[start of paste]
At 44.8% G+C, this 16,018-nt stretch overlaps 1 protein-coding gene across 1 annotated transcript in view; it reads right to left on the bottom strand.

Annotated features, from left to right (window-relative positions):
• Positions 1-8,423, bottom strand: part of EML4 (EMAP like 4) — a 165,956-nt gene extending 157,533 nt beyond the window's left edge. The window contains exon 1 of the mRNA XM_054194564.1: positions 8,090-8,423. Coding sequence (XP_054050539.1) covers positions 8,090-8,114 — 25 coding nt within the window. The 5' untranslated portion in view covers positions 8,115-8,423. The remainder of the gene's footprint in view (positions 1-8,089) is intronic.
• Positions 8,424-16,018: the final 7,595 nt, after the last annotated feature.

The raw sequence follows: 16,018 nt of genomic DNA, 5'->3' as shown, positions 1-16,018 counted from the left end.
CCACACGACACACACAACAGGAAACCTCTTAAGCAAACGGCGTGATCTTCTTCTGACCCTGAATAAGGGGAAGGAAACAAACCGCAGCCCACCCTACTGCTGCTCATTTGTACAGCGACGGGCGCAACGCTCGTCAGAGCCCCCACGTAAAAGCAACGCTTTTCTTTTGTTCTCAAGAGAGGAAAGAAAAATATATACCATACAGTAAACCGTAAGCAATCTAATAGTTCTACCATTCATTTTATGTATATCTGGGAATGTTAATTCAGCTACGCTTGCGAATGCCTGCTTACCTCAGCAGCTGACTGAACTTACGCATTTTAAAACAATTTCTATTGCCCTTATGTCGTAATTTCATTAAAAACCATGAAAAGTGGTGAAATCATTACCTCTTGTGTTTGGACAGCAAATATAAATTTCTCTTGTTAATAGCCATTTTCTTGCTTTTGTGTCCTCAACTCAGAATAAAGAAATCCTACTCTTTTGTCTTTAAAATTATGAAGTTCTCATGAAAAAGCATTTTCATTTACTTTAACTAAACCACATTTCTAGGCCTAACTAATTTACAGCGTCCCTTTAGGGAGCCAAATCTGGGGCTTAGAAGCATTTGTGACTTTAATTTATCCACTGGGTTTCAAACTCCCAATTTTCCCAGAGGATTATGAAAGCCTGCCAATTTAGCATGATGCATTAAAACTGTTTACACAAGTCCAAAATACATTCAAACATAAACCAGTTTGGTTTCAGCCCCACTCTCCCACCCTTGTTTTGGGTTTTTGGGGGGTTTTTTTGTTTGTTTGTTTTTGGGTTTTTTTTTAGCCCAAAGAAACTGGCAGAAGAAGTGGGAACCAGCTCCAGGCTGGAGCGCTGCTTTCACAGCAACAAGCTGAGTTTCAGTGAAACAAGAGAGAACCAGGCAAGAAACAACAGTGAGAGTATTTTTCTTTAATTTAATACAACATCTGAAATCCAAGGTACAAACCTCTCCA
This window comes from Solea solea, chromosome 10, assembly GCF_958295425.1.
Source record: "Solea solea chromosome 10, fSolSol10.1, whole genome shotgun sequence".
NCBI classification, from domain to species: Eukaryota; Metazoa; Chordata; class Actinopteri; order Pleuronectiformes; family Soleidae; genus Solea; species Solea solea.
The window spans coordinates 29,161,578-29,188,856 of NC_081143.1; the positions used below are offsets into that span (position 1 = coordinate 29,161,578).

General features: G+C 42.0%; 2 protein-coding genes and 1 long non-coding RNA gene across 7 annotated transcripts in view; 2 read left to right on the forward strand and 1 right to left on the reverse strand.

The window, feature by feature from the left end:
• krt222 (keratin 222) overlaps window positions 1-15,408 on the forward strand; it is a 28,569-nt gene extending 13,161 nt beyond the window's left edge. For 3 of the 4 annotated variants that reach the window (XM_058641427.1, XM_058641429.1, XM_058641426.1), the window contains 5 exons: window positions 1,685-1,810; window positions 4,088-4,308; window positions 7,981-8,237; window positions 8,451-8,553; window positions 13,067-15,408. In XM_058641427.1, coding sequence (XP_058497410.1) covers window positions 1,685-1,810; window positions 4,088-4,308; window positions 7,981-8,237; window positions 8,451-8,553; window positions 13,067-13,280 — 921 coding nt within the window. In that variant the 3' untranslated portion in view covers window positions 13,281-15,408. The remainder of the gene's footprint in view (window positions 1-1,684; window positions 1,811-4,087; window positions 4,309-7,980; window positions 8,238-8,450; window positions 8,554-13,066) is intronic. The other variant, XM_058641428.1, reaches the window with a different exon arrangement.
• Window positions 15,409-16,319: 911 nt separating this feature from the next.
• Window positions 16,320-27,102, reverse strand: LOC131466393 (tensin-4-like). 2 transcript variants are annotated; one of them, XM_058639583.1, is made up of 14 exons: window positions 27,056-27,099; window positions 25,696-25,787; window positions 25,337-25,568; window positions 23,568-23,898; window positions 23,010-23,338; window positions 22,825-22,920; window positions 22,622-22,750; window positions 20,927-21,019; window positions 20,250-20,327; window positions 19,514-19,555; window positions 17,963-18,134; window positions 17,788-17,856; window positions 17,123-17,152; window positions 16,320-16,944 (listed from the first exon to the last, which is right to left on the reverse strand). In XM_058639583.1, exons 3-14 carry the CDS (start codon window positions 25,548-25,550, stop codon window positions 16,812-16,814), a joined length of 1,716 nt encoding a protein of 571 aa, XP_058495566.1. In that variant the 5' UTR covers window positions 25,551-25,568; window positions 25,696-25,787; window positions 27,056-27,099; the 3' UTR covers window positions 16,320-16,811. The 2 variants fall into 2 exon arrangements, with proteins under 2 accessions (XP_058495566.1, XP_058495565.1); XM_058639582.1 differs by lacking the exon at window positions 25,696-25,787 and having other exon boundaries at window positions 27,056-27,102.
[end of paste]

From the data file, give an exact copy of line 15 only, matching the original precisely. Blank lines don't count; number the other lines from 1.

• Window positions 16,320-27,102, reverse strand: LOC131466393 (tensin-4-like). 2 transcript variants are annotated; one of them, XM_058639583.1, is made up of 14 exons: window positions 27,056-27,099; window positions 25,696-25,787; window positions 25,337-25,568; window positions 23,568-23,898; window positions 23,010-23,338; window positions 22,825-22,920; window positions 22,622-22,750; window positions 20,927-21,019; window positions 20,250-20,327; window positions 19,514-19,555; window positions 17,963-18,134; window positions 17,788-17,856; window positions 17,123-17,152; window positions 16,320-16,944 (listed from the first exon to the last, which is right to left on the reverse strand). In XM_058639583.1, exons 3-14 carry the CDS (start codon window positions 25,548-25,550, stop codon window positions 16,812-16,814), a joined length of 1,716 nt encoding a protein of 571 aa, XP_058495566.1. In that variant the 5' UTR covers window positions 25,551-25,568; window positions 25,696-25,787; window positions 27,056-27,099; the 3' UTR covers window positions 16,320-16,811. The 2 variants fall into 2 exon arrangements, with proteins under 2 accessions (XP_058495566.1, XP_058495565.1); XM_058639582.1 differs by lacking the exon at window positions 25,696-25,787 and having other exon boundaries at window positions 27,056-27,102.